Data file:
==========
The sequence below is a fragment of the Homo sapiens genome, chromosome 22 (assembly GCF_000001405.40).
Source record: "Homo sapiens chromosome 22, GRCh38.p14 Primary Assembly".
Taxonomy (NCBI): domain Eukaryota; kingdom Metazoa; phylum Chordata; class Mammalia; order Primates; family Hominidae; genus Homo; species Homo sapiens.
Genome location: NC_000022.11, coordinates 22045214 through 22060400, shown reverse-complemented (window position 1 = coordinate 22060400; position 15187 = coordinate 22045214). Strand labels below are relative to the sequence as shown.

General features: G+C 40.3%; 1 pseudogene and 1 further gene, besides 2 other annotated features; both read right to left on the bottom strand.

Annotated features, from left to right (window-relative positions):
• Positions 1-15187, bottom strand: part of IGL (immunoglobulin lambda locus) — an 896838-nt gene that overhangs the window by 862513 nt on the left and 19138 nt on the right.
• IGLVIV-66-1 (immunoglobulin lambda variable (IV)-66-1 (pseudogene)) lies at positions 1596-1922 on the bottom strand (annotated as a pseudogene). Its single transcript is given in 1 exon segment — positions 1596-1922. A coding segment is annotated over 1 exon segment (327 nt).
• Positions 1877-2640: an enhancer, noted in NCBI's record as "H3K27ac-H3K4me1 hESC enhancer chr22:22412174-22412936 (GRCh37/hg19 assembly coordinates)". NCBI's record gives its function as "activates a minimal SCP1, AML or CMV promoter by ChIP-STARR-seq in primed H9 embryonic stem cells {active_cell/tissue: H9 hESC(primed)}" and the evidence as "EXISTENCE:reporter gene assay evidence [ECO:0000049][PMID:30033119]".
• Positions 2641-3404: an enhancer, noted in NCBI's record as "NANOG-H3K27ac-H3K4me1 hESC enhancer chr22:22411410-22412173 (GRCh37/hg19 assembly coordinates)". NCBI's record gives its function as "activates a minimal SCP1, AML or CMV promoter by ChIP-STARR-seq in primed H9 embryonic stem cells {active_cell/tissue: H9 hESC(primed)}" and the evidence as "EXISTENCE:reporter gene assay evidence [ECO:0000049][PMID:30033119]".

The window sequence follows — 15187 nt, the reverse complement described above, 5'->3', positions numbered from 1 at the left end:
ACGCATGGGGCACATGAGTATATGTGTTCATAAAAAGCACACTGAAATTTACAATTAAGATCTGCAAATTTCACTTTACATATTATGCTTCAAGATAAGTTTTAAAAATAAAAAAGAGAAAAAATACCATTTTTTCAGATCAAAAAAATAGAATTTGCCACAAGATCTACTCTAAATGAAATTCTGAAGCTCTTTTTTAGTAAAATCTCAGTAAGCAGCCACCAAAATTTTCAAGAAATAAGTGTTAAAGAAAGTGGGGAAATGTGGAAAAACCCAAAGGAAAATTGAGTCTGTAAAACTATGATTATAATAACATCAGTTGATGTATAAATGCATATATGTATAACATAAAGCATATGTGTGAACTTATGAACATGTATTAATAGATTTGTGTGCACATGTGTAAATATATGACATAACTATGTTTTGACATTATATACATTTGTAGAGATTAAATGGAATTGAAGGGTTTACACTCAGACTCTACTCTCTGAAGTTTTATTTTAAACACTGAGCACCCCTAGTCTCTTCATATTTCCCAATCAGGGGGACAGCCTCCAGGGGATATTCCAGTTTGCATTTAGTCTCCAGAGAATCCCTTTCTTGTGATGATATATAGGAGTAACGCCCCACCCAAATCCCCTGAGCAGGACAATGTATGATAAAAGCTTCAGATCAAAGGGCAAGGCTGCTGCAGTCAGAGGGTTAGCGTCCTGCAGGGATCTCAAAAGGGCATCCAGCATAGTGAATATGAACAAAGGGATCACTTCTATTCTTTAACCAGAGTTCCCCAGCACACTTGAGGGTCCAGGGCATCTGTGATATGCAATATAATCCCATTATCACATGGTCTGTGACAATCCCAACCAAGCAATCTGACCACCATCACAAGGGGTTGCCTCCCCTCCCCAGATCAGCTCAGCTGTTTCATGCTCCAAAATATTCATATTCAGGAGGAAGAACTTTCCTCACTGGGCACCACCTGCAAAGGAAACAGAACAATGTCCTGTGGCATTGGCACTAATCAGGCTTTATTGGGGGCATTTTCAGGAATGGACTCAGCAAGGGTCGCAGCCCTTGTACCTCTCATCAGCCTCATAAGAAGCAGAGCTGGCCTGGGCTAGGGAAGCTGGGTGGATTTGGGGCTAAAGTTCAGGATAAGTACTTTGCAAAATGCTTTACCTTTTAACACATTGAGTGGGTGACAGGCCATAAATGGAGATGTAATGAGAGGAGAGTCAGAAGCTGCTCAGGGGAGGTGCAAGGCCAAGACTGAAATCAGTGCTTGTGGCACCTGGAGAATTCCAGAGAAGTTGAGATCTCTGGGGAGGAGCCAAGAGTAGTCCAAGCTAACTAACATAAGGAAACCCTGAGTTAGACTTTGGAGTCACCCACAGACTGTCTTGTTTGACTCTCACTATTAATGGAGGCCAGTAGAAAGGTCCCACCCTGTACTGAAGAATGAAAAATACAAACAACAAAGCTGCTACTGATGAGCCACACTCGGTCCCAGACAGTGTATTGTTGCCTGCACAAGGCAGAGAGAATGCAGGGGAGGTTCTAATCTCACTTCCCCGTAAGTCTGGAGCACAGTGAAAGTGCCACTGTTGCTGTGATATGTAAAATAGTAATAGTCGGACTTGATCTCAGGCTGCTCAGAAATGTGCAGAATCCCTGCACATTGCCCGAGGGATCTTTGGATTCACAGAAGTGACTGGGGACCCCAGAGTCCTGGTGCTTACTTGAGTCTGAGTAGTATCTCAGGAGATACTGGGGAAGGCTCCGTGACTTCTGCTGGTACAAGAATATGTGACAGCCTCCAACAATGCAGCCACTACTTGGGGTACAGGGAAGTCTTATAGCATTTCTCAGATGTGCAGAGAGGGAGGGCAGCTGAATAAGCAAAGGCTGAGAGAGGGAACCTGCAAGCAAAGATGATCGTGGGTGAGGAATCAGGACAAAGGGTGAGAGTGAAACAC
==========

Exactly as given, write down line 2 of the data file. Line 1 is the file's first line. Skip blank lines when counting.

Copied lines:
Source record: "Homo sapiens chromosome 22, GRCh38.p14 Primary Assembly".